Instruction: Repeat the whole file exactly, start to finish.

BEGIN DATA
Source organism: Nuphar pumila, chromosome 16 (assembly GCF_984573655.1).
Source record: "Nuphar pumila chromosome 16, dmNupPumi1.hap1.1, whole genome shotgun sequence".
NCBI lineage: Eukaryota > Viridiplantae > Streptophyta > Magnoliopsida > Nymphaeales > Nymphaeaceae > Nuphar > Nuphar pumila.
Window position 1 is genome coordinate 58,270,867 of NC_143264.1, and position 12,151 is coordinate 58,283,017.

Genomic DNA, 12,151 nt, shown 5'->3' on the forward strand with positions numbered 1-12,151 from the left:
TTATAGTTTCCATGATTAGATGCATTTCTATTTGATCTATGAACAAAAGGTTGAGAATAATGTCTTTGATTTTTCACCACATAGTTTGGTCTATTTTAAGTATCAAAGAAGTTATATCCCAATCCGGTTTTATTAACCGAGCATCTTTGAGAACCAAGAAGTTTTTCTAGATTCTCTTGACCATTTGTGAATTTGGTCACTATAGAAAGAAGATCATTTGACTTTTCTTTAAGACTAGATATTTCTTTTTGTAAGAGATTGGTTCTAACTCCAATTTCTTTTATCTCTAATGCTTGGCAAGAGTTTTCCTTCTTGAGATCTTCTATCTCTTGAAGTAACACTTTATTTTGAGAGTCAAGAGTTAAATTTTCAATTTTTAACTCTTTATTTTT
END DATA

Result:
Source organism: Nuphar pumila, chromosome 16 (assembly GCF_984573655.1).
Source record: "Nuphar pumila chromosome 16, dmNupPumi1.hap1.1, whole genome shotgun sequence".
NCBI lineage: Eukaryota > Viridiplantae > Streptophyta > Magnoliopsida > Nymphaeales > Nymphaeaceae > Nuphar > Nuphar pumila.
Window position 1 is genome coordinate 58,270,867 of NC_143264.1, and position 12,151 is coordinate 58,283,017.

Genomic DNA, 12,151 nt, shown 5'->3' on the forward strand with positions numbered 1-12,151 from the left:
TTATAGTTTCCATGATTAGATGCATTTCTATTTGATCTATGAACAAAAGGTTGAGAATAATGTCTTTGATTTTTCACCACATAGTTTGGTCTATTTTAAGTATCAAAGAAGTTATATCCCAATCCGGTTTTATTAACCGAGCATCTTTGAGAACCAAGAAGTTTTTCTAGATTCTCTTGACCATTTGTGAATTTGGTCACTATAGAAAGAAGATCATTTGACTTTTCTTTAAGACTAGATATTTCTTTTTGTAAGAGATTGGTTCTAACTCCAATTTCTTTTATCTCTAATGCTTGGCAAGAGTTTTCCTTCTTGAGATCTTCTATCTCTTGAAGTAACACTTTATTTTGAGAGTCAAGAGTTAAATTTTCAATTTTTAACTCTTTATTTTT